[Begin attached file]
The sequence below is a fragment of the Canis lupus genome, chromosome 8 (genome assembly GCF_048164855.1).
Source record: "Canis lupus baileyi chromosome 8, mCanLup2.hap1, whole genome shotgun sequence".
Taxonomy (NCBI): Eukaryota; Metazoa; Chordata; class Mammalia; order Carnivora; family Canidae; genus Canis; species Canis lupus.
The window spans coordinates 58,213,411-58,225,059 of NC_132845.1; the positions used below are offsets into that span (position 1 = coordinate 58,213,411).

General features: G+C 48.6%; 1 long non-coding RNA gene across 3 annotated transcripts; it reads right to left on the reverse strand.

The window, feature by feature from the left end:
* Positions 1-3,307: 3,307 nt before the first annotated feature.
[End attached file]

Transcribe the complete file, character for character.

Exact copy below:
The sequence below is a fragment of the Canis lupus genome, chromosome 8 (genome assembly GCF_048164855.1).
Source record: "Canis lupus baileyi chromosome 8, mCanLup2.hap1, whole genome shotgun sequence".
Taxonomy (NCBI): Eukaryota; Metazoa; Chordata; class Mammalia; order Carnivora; family Canidae; genus Canis; species Canis lupus.
The window spans coordinates 58,213,411-58,225,059 of NC_132845.1; the positions used below are offsets into that span (position 1 = coordinate 58,213,411).

General features: G+C 48.6%; 1 long non-coding RNA gene across 3 annotated transcripts; it reads right to left on the reverse strand.

The window, feature by feature from the left end:
* Positions 1-3,307: 3,307 nt before the first annotated feature.